Few treatments are available for people with idiopathic pulmonary fibrosis (IPF), a rapidly fatal condition in which the lungs become thick and stiff, making it extremely hard to breathe. An August 2010 study reported the results of testing a blood vessel-opening drug used for pulmonary hypertension on people with IPF. While the drug did not improve exercise capacity — the study’s goal — it did appear to improve the quality of life for some IPF sufferers.
Vitamin A deficiency is common in the developing world. Two 2010 studies, one in mice and one in humans, provided new clues about how vitamin A helps lungs develop and function properly. The mouse study clarified the molecular steps used by vitamin A to help build healthy lungs. The human study discovered that preteens whose chronically malnourished mothers had received vitamin A before, during, and after pregnancy had better lung function than those whose mothers did not get adequate vitamin A.
Recent research points to a potential new strategy for treating pulmonary hypertension, which causes shortness of breath during routine activities, tiredness, chest pain, and a racing heartbeat. Pulmonary hypertension is caused in part by an overgrowth of cells in the small arteries of the lung that makes it harder for the vessels to carry oxygen-rich blood. A June 2010 study identified a gene-controlling mechanism that reversed the growth of lung cells in rats with a condition similar to pulmonary hypertension.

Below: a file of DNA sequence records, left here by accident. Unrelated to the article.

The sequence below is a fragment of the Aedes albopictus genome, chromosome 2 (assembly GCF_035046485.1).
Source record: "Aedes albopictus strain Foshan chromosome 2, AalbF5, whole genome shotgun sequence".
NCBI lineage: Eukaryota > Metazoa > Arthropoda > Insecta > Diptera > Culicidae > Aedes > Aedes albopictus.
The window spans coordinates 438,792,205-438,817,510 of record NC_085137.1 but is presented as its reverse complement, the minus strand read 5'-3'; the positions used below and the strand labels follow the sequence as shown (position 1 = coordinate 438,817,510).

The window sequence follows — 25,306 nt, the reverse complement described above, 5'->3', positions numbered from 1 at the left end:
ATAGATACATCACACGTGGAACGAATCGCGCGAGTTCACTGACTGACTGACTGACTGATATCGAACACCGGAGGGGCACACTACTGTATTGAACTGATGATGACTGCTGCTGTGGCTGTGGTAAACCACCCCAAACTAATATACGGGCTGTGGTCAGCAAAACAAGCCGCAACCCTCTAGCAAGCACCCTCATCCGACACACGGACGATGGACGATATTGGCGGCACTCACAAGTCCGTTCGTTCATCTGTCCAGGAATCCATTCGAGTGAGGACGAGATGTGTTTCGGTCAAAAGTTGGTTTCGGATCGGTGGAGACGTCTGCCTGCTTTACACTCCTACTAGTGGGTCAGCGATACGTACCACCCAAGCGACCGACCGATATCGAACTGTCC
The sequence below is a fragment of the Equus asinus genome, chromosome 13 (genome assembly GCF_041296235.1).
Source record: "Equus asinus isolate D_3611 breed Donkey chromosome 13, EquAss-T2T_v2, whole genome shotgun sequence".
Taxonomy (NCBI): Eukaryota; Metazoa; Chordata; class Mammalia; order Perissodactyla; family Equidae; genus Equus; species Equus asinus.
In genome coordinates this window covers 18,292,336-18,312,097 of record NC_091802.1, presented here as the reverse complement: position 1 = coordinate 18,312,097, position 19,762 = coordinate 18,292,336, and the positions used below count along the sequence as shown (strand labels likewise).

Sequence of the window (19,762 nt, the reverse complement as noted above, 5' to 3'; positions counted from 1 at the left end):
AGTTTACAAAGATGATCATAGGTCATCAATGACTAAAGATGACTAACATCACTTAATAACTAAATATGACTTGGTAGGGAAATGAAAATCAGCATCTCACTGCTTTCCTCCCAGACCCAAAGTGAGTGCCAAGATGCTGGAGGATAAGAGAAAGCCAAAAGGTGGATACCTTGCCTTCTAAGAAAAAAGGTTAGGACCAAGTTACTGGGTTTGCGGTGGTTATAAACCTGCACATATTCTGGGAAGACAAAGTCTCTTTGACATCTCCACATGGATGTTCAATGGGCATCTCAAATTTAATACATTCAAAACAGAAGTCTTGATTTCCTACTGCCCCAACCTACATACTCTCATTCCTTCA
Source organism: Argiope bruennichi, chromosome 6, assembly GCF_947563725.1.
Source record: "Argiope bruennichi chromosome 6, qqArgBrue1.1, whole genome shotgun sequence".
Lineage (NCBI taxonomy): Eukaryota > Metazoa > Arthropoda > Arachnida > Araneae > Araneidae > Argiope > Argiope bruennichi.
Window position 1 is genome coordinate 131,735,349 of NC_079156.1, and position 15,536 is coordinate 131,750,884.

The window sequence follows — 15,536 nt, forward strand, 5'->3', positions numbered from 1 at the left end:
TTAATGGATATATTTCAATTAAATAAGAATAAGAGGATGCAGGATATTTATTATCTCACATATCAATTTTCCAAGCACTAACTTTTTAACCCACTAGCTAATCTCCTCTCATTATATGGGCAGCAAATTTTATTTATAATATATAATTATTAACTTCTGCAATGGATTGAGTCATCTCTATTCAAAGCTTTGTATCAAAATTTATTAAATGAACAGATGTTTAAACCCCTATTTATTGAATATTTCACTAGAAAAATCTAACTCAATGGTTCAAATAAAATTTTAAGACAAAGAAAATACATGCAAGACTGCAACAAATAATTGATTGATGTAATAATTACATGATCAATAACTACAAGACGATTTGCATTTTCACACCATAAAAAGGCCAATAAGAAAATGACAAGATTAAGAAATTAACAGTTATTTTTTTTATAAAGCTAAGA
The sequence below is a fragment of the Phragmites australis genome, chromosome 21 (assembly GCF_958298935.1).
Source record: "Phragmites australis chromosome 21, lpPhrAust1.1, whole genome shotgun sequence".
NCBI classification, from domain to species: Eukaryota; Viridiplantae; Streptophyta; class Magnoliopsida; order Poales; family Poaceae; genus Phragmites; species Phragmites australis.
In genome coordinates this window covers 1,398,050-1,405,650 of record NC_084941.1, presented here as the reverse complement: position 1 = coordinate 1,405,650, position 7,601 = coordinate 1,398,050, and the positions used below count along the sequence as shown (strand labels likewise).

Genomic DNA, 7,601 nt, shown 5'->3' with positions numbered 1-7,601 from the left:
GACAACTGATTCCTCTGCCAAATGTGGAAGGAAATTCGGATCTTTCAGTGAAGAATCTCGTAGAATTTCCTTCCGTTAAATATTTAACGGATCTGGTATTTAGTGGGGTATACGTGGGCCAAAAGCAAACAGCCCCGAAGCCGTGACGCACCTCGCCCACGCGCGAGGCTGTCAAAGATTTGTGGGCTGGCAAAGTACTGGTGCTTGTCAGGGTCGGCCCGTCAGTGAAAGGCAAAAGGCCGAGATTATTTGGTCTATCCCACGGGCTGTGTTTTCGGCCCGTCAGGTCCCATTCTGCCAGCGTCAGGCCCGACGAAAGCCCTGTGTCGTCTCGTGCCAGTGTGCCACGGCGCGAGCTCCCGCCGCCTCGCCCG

New studies in pigs are helping researchers better understand cystic fibrosis in people. An April 2010 study reported that pigs genetically engineered to develop cystic fibrosis could not rid their airways of bacteria during the first hours after birth, before inflammation occurred. Follow-up work in December 2010 has already enriched this knowledge by identifying the molecular cause of one of the earliest steps in the disease process. These results are helping resolve longstanding questions about the development of cystic fibrosis.
People with end-stage lung disease have few options because of a chronic shortage of lung donors and problems with rejection of donor lungs. New hope comes from a July 2010 study in which scientists rebuilt and transplanted a working rat lung. After first stripping the cells from a rat lung — leaving only its support structure — the researchers repopulated this "scaffold" with cells taken from a newborn rat, and then allowed the cells to grow and develop in another rat.
Although transplants are often successful for certain children with sickle cell disease, these regimens are too toxic for adults who have years of accumulated organ damage from the disease and cannot tolerate complete bone marrow removal. In a medical milestone reported in December 2009, researchers used a specialized, partial blood stem-cell transplant to cure 9 of 10 adults with severe sickle cell disease. Scientists are now perfecting the partial transplant and hope to test it on more people who qualify.
In June 2007, scientists delivered a healthy hemoglobin gene to an adult with severe thalassemia, an inherited blood disorder caused by a defective hemoglobin gene. Three years later, in September 2010, this patient — who had been dependent on monthly blood transfusions since childhood — was still maintaining near-normal hemoglobin levels and had not needed any transfusions. The long-term success of this molecular therapy for thalassemia is a victory both for people with this disease and for molecular medicine.
As reported in March 2010, untreated sleep apnea more than doubles the risk of stroke in middle-aged and older adults — especially men — and independent of other stroke risk factors such as weight, high blood pressure, race, smoking, and diabetes. Pilot studies are now underway to learn how new stroke patients will benefit from sleep apnea treatment, and whether apnea treatment in people at risk helps prevent new cardiovascular disease.
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Last Update: March 2011